Despite that, the missile strikes against minor targets demonstrate it is not one missile per target. In 2017, a small attack against a minor airfield
used 61 missiles (with 2 not reaching the target area). BDA doesn't show 59 hits, but does show multiple strikes against a hardened hangar that suggests any form of hardening beats a Tomahawk (interesting point about RAAF resilience). Really, that airfield was out of commission for barely hours. As another example, in 2018 the US, UK and France fired 105 cruise missiles
against 3 targets that were (at least) damaged. That's a mix of sea and air launched weapons
Sounds like and argument for hardening bases. You don't even need to put objects into them, simply by being hardened they become valuable targets and make the enemy commit significant forces to remove/mission kill them. Ukraine showed it is very hard to even destroy bridges.
Long range missiles IMO are very very useful. However, I think the idea that we will be able to sit back and bomb them into to submission with them its very optimistic. They would I think be useful at SEAD.. Soften it up.. Pepper them to reduce some of their awareness and capability, just a little..
I also feel like stealth bombers and gravity weapons aren't exactly the solution either. I feel like there is a middle ground we are missing here, looking at the development in Ukraine conflict, the longer drones seem interesting. Often described as loitering munitions or suicide drone, I think that is the wrong idea. Its not a loitering munition, circling and waiting to strike when a target is identified. You know what you want to hit, you just want to hit it very far away very cheaply and near continiously. This isn't against individual tanks or a car, its to take out fuel dumps, airfields, bridges.
More like Long range power guided munition. It needs to be simple. Straight forward. Easy to produce. Cheap. Packing a punch. I am cynical of weapons like SPear3 with 5-7kg of explosive taking out high value targets. It also isn't like an RC plane with some light weight explosive. Its like a 1000lb weapon with reach of 300-500km.
I don't think speed of the munition is critical. You could make it so it ditches or closes its wings and falls at sonic velocities to target. Sure they would be able to be intercepted in the air. But if you have ~500 long range munitions in the air, that is a lot of intercepts. Again, if you have SEAD, then this comes in after that. In bulk.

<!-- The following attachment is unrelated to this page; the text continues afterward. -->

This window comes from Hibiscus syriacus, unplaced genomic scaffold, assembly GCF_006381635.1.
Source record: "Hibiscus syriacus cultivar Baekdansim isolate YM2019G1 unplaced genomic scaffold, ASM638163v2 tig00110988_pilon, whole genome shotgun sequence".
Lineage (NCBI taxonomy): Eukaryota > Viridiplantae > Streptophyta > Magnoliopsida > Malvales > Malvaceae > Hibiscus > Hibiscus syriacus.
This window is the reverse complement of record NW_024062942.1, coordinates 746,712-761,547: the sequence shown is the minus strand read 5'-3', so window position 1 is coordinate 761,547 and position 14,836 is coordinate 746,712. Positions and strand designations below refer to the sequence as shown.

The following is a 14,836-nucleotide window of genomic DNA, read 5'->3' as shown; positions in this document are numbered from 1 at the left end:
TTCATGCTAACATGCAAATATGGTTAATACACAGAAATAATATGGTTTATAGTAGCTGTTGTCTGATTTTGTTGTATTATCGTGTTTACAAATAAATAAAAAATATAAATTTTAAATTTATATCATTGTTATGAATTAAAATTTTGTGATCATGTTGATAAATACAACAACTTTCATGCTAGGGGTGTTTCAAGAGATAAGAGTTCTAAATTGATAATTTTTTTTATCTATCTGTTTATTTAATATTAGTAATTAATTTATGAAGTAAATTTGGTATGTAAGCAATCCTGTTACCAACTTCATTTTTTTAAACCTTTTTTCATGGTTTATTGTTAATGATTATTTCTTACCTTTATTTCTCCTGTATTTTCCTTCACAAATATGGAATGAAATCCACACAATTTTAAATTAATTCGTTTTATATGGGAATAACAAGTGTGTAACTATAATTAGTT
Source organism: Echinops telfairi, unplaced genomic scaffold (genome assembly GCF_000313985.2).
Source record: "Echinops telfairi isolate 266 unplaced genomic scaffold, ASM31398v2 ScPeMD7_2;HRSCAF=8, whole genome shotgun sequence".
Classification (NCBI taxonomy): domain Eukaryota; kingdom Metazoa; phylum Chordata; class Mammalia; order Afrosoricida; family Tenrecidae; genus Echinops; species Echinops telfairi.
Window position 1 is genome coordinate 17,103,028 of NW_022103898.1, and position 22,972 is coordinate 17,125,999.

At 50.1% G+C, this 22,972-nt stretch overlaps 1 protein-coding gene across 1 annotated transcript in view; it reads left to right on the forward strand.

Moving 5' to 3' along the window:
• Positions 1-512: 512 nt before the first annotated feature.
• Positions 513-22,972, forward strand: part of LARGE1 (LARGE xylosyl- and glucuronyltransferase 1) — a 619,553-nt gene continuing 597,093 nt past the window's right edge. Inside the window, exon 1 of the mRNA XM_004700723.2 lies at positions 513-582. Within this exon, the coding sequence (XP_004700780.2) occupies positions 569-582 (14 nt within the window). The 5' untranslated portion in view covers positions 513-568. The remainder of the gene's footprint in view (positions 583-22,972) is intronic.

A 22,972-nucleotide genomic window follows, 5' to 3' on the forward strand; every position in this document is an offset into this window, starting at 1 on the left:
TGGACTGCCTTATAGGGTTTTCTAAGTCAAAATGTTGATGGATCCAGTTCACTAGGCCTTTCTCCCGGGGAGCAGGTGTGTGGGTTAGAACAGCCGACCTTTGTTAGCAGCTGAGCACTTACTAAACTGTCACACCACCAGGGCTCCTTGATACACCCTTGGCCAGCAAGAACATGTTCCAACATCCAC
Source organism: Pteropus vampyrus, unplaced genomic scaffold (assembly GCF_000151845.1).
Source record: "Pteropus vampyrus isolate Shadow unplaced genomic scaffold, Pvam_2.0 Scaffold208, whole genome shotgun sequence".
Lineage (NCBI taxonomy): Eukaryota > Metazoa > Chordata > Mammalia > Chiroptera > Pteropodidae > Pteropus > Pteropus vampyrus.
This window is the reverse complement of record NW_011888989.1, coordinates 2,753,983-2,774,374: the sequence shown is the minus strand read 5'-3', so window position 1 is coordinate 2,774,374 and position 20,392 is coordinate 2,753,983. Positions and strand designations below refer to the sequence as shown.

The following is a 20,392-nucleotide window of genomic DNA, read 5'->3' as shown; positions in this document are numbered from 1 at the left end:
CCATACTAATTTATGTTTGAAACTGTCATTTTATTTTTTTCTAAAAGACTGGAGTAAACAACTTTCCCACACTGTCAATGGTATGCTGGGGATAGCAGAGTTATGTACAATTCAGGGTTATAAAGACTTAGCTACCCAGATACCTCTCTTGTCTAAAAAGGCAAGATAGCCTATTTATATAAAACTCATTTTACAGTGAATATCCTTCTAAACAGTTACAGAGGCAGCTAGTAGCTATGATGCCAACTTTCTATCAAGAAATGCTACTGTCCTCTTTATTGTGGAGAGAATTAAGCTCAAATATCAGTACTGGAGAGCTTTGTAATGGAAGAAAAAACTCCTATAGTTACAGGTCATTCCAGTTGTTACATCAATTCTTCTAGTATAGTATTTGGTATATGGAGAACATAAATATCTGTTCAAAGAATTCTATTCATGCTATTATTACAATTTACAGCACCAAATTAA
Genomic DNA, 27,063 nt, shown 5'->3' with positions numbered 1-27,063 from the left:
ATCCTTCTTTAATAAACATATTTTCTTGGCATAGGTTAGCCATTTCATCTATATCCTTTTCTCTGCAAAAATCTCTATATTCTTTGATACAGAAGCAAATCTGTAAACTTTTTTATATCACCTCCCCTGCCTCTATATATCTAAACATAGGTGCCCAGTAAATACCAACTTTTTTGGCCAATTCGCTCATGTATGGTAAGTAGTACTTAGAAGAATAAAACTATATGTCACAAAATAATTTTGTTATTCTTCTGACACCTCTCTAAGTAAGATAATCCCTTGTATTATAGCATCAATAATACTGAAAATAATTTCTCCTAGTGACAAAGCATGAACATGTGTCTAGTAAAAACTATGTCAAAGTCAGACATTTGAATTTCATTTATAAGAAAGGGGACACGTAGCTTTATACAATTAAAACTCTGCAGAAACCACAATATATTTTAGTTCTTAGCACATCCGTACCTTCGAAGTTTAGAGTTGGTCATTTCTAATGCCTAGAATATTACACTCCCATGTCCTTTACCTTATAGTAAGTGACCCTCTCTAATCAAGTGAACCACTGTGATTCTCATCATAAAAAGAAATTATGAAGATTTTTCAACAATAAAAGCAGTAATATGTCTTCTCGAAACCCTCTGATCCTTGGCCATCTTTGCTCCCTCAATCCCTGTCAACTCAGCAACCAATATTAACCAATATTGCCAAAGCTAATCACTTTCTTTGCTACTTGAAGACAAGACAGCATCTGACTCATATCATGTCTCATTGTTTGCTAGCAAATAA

Also most munitions are designed to be carried on the outside of the aircraft. 4th gen was all about that. But now, and going forward, that isn't the case. In 5th and 6th gen designs, large internal bays are possible. The munition doesn't have to be designed to be at sub sonic or super sonic speeds on an external wing station on a fighter jet.
The internal weapons bay in the F-35 is a bit of weird shape. You could make two big 2500lb weapon that fits in there. But takes up almost all the volume of the bay and is designed for a mid sub sonic release. But again, I don't think fight jets are the ideal mass bombing platform.
The V1 bomb did a lot more damage and was built in significantly more numbers than the V2. Even though the V1 was fairly straight forward to intercept even with 1940's tech. V1 was 850Kg warhead, 2000kg 8x5m 600kmph. 250-300km range.
So yeh, I don't see why we can't build thousands of 1000kg bombs, with wings and engines, that can fly ~500 km and glide for the last 80km and drop at 900kmph almost vertically for the final seconds. Cost of ~$20,000.. They don't need much, inertial guidance, GPS, maybe a camera but smart enough to understand images, make em passive like NSM.
Hit the target with cruise missiles. SEAD. Some high value C&C, radar, SAMs, a fuel dump etc.
Have 3-4 C17 loaded with ~80 of these. Fire more cruise missiles that will arrive at the same time as these. So ~240t lands on site.
Have factories pumping these out at 1000 a day.